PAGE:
It’s quite unfortunate that that is the much I can write about Barca v Arsenal match at Camp Nou. Congratulations to Barcelona. For Wenger and his kids, another trophy has gone ‘pap!’ And two weeks have barely past. But there is always another trophy, and another.

Exit Champions league, comes FA Cup, English football’s oldest cup, one that is more coveted than the League cup and the last one Arsenal marveled at when they last won a cup in 2005. Opponent? Manchester United. Stage? Quarter-finals. What does Arsenal have to do? Borrow a leaf from Liverpool just a week ago. Turn on the style, unlock United’s 7-man defence, score, don’t concede and if you do, score another one. Easy? Wrong. Very hard. Especially if you allow Fabio Da Silva to score in the 28th minute and Wayne Rooney to wrap it up in the 49th minute. Another cup gone for Wenger and his boys who won’t just grow up. Arsenal dumped out of a third competition in only 2 weeks.

But since this is Arsenal football club, they have one more to go. The biggest, the grandest, the eyebrow raising, nerve arousing and appetite satiating Premier League trophy.  But then again, it’s the same Arsenal team. As if we expect the boys to nail this. Just count it out.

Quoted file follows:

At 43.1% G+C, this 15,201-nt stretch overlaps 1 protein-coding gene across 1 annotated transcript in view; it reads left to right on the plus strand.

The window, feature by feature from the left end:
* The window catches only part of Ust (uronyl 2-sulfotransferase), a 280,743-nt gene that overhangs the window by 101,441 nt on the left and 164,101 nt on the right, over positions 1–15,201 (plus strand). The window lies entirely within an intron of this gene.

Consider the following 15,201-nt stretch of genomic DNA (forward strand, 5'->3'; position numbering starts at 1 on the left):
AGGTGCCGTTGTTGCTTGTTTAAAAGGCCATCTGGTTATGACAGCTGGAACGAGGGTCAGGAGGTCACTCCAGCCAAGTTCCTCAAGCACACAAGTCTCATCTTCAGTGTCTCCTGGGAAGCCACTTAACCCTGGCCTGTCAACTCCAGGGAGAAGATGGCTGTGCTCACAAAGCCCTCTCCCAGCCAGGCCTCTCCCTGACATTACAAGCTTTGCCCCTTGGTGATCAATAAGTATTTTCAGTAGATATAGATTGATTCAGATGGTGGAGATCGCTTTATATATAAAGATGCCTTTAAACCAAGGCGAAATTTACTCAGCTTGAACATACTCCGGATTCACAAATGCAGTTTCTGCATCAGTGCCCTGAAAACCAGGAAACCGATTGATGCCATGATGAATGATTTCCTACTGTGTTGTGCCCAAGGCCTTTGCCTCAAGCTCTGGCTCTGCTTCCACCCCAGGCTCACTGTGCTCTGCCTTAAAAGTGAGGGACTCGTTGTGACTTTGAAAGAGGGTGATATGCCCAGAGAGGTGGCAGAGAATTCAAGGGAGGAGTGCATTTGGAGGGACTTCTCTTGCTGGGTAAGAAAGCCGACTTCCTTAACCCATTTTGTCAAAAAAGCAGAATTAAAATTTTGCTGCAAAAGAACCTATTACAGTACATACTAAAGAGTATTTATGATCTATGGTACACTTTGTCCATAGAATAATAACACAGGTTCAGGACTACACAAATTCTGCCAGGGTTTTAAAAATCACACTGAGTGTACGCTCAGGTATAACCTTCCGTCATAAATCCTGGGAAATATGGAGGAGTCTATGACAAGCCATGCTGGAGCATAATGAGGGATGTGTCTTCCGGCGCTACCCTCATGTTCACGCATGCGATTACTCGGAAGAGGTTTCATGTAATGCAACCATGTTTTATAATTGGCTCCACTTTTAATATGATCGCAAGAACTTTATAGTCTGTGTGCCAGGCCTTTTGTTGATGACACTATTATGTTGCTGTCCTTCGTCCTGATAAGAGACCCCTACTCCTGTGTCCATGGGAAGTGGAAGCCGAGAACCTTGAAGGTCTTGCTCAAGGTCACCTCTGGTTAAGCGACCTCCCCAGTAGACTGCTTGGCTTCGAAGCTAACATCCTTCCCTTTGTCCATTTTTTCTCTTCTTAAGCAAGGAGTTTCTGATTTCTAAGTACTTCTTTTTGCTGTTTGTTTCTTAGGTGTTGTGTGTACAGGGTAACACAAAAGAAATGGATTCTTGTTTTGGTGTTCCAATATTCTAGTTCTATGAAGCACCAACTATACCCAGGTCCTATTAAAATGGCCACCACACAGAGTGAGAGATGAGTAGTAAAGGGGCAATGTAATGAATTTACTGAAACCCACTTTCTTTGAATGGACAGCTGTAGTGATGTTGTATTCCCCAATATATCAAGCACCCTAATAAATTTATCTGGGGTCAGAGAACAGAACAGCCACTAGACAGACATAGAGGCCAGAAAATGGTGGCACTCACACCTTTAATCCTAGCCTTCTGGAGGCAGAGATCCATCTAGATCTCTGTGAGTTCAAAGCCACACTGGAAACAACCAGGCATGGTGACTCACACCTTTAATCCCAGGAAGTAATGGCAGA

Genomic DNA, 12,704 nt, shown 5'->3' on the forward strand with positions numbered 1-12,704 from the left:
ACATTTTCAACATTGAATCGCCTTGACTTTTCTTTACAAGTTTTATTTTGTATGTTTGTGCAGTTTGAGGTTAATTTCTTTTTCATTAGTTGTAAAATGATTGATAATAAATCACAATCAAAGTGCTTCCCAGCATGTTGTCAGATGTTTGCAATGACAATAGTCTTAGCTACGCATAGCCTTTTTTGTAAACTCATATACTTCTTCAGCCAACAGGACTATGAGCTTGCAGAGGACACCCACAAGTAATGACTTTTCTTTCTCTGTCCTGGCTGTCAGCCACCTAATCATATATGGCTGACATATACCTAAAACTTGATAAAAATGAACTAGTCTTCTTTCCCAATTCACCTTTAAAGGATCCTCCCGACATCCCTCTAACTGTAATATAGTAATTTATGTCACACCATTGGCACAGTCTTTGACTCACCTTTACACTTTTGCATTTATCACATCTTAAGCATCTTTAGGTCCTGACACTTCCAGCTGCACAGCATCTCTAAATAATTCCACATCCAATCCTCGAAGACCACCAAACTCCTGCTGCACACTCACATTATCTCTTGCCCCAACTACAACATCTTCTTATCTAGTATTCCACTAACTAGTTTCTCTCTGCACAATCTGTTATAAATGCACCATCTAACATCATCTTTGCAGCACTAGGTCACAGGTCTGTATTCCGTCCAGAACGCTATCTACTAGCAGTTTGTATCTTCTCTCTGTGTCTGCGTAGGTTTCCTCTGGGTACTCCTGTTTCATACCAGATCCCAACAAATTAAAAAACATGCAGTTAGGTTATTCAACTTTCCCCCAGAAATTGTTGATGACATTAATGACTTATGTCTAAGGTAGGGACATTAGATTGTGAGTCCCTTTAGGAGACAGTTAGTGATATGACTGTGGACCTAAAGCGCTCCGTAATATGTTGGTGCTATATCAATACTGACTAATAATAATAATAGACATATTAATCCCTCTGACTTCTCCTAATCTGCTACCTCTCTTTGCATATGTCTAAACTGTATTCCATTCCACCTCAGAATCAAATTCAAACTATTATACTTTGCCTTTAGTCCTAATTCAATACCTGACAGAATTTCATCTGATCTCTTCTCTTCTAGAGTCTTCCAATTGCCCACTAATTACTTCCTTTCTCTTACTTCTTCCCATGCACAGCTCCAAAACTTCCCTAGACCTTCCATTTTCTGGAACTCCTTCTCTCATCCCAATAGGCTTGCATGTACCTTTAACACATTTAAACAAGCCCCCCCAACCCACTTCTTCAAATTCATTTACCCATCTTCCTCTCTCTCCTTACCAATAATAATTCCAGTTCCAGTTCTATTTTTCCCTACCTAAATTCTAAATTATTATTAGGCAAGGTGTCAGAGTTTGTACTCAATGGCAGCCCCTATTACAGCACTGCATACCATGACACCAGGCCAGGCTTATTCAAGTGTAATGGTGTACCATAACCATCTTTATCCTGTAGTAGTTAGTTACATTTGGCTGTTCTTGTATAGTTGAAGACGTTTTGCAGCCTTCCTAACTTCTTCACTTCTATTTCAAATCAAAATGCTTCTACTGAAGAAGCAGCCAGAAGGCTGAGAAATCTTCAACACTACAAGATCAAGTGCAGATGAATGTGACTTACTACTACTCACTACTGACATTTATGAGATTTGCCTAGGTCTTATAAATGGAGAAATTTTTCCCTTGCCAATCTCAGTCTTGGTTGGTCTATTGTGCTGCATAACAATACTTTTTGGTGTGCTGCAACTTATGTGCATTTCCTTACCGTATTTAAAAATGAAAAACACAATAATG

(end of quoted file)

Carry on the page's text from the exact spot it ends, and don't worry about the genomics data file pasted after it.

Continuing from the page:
It’s easier for El-Hadji Diouf to stay out of trouble at any club in any country, than for Arsenal to win a cup, even if it was literally a tea cup. Arsenal are like a battery torch that works so well in the middle of the night, only to switch off once the thief knocks on the door.

The only problem is that every time Arsenal loses a match, someone, unable to stomach the defeat, loses his life in this part of the world. I’ve heard of domestic violence aimed at the woman but sources have not confirmed this yet so, I quote, don’t quote me.

The bottomline is Arsene Wenger has done a brilliant job poaching young players, or kids whichever way you want to refer to it, from as near as Spain to as far as the Ivory Coast and Cameroon. These boys have surely developed into men who can battle with the other men in football, whether they shed tears on the pitch like Luis Nani or face the likes of Nigel De Jong or Ryan Shawcross.